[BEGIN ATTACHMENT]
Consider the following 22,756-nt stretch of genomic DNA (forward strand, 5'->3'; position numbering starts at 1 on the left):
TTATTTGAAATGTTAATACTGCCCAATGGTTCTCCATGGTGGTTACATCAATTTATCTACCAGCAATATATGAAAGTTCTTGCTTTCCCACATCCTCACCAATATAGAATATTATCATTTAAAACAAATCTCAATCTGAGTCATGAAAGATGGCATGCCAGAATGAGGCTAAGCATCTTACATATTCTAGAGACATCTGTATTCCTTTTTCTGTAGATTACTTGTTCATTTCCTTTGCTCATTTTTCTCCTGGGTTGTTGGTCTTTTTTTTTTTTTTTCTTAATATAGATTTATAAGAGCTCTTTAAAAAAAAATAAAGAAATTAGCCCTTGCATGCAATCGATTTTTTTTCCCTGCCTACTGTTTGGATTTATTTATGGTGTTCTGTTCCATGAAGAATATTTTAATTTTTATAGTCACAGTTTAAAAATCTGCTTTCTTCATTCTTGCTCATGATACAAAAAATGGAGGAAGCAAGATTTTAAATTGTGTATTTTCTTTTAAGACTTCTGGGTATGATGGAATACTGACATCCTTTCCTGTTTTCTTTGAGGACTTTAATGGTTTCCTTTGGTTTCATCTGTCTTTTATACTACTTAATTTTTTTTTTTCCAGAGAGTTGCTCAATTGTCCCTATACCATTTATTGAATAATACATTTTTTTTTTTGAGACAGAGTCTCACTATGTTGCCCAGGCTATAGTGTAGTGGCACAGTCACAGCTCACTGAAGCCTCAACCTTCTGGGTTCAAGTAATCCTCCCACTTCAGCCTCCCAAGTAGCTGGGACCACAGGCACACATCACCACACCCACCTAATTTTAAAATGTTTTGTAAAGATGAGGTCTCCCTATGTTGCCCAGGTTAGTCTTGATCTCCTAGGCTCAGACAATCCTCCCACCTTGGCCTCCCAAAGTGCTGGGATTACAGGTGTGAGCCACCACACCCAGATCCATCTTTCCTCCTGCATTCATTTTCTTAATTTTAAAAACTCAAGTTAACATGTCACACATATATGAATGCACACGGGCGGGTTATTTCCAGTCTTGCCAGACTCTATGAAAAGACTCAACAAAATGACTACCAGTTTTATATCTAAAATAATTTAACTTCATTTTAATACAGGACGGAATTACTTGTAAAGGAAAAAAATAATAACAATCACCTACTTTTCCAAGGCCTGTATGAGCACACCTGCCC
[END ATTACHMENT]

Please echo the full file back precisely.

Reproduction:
Consider the following 22,756-nt stretch of genomic DNA (forward strand, 5'->3'; position numbering starts at 1 on the left):
TTATTTGAAATGTTAATACTGCCCAATGGTTCTCCATGGTGGTTACATCAATTTATCTACCAGCAATATATGAAAGTTCTTGCTTTCCCACATCCTCACCAATATAGAATATTATCATTTAAAACAAATCTCAATCTGAGTCATGAAAGATGGCATGCCAGAATGAGGCTAAGCATCTTACATATTCTAGAGACATCTGTATTCCTTTTTCTGTAGATTACTTGTTCATTTCCTTTGCTCATTTTTCTCCTGGGTTGTTGGTCTTTTTTTTTTTTTTTCTTAATATAGATTTATAAGAGCTCTTTAAAAAAAAATAAAGAAATTAGCCCTTGCATGCAATCGATTTTTTTTCCCTGCCTACTGTTTGGATTTATTTATGGTGTTCTGTTCCATGAAGAATATTTTAATTTTTATAGTCACAGTTTAAAAATCTGCTTTCTTCATTCTTGCTCATGATACAAAAAATGGAGGAAGCAAGATTTTAAATTGTGTATTTTCTTTTAAGACTTCTGGGTATGATGGAATACTGACATCCTTTCCTGTTTTCTTTGAGGACTTTAATGGTTTCCTTTGGTTTCATCTGTCTTTTATACTACTTAATTTTTTTTTTTCCAGAGAGTTGCTCAATTGTCCCTATACCATTTATTGAATAATACATTTTTTTTTTTGAGACAGAGTCTCACTATGTTGCCCAGGCTATAGTGTAGTGGCACAGTCACAGCTCACTGAAGCCTCAACCTTCTGGGTTCAAGTAATCCTCCCACTTCAGCCTCCCAAGTAGCTGGGACCACAGGCACACATCACCACACCCACCTAATTTTAAAATGTTTTGTAAAGATGAGGTCTCCCTATGTTGCCCAGGTTAGTCTTGATCTCCTAGGCTCAGACAATCCTCCCACCTTGGCCTCCCAAAGTGCTGGGATTACAGGTGTGAGCCACCACACCCAGATCCATCTTTCCTCCTGCATTCATTTTCTTAATTTTAAAAACTCAAGTTAACATGTCACACATATATGAATGCACACGGGCGGGTTATTTCCAGTCTTGCCAGACTCTATGAAAAGACTCAACAAAATGACTACCAGTTTTATATCTAAAATAATTTAACTTCATTTTAATACAGGACGGAATTACTTGTAAAGGAAAAAAATAATAACAATCACCTACTTTTCCAAGGCCTGTATGAGCACACCTGCCC